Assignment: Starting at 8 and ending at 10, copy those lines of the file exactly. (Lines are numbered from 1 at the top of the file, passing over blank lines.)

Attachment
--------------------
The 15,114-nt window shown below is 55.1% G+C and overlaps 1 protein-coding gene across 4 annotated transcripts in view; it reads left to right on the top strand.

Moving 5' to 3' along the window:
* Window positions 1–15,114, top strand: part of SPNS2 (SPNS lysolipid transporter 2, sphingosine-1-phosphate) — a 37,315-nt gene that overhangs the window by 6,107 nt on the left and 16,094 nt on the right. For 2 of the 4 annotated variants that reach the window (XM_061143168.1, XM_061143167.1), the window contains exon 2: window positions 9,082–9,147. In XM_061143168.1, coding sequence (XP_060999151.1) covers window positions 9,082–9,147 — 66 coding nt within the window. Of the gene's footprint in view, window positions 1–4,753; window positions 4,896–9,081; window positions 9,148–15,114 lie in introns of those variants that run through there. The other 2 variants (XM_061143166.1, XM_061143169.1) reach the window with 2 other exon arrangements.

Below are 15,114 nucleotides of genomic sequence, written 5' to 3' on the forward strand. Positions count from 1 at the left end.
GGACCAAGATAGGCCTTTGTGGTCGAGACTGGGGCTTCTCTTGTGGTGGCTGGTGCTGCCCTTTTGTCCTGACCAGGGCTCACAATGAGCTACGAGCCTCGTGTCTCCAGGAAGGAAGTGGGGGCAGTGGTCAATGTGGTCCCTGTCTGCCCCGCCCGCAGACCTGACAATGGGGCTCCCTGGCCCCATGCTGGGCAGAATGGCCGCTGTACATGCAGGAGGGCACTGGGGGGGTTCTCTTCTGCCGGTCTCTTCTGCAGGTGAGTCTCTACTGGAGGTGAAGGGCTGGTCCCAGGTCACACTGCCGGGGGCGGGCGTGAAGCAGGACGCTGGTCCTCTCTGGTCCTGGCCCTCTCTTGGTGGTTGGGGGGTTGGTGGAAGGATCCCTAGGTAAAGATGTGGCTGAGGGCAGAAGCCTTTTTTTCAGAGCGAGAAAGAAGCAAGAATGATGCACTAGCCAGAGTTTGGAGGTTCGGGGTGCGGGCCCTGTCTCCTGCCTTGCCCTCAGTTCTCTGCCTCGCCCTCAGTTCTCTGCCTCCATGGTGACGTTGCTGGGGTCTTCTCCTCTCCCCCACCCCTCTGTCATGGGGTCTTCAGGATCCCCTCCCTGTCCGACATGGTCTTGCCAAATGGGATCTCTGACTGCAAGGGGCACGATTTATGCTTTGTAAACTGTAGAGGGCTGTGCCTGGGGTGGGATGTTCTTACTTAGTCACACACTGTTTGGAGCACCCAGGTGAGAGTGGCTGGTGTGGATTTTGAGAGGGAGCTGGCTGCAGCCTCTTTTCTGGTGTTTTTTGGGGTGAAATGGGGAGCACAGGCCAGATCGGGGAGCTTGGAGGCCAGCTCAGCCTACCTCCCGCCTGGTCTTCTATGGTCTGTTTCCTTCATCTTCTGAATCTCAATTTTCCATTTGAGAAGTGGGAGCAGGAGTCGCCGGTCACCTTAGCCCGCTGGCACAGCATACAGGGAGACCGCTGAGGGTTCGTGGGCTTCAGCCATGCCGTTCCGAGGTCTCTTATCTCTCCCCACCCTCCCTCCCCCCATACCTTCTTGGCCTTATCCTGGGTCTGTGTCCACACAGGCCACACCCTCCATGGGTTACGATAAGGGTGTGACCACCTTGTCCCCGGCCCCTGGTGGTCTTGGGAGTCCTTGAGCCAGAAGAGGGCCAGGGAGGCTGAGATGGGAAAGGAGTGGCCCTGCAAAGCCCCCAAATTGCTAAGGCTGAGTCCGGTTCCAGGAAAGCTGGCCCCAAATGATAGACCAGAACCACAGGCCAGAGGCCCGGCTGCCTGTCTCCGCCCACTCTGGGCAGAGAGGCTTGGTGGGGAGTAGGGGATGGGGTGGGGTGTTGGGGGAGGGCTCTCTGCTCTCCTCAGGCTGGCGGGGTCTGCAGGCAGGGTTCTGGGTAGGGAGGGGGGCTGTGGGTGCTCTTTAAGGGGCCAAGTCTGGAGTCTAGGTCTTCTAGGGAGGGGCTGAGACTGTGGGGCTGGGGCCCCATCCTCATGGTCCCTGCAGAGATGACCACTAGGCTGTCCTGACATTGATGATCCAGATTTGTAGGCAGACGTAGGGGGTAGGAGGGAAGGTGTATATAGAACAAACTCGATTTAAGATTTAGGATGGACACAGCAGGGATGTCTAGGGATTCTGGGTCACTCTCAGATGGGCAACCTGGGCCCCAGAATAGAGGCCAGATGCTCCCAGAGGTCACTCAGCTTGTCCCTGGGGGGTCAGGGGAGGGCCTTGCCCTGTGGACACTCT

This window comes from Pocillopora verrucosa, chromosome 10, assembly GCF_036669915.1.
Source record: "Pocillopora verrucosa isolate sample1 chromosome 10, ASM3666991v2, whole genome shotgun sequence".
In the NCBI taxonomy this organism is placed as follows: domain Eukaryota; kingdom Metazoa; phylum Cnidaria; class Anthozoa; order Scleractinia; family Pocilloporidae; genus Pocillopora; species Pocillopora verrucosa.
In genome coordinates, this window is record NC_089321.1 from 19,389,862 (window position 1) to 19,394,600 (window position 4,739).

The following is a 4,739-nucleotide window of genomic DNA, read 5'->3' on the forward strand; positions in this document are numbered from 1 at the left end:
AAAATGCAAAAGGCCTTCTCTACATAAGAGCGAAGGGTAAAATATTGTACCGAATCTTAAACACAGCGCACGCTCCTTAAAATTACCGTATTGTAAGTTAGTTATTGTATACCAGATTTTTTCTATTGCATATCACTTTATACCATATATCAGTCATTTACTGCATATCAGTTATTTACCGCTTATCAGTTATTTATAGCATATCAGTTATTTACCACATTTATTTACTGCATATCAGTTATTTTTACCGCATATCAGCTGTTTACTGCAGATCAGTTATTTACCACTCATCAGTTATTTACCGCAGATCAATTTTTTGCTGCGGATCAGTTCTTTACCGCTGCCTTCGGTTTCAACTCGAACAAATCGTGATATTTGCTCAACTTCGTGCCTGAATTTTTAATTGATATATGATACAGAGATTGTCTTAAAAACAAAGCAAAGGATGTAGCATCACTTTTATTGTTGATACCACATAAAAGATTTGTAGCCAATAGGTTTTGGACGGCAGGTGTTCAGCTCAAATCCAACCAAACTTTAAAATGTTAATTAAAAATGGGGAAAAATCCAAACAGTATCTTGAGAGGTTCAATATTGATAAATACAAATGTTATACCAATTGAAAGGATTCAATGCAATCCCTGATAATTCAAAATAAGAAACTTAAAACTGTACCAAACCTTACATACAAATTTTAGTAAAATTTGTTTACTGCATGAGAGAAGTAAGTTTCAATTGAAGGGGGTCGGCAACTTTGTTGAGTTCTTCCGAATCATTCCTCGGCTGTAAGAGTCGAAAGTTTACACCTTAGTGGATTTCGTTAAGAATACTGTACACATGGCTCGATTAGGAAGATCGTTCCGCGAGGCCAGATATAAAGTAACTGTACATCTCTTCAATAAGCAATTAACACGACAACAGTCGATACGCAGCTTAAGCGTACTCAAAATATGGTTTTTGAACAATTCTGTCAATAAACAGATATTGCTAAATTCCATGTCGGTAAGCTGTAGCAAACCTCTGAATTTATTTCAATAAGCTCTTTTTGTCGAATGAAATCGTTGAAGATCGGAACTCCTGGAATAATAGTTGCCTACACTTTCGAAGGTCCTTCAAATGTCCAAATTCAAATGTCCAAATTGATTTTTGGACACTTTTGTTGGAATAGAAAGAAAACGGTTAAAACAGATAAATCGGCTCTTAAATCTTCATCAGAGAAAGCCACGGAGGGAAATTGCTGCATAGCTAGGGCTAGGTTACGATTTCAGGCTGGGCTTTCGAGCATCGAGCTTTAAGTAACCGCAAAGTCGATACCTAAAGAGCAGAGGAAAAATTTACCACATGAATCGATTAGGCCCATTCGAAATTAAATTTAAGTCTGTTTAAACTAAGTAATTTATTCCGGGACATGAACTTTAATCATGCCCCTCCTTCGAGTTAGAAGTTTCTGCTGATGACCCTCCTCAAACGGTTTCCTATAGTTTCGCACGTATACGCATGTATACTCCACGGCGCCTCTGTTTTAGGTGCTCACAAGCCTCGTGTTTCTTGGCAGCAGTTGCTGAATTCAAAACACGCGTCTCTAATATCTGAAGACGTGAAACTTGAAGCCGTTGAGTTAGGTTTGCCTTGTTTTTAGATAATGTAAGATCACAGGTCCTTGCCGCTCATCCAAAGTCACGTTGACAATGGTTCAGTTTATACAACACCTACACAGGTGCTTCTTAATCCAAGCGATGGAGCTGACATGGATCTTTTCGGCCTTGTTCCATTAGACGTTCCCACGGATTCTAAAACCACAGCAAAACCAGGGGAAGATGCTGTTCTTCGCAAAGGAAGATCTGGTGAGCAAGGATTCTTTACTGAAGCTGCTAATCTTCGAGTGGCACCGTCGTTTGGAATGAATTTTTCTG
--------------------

In the NCBI taxonomy this organism is placed as follows: domain Eukaryota; kingdom Metazoa; phylum Cnidaria; class Anthozoa; order Scleractinia; family Pocilloporidae; genus Pocillopora; species Pocillopora verrucosa.
In genome coordinates, this window is record NC_089321.1 from 19,389,862 (window position 1) to 19,394,600 (window position 4,739).

The following is a 4,739-nucleotide window of genomic DNA, read 5'->3' on the forward strand; positions in this document are numbered from 1 at the left end: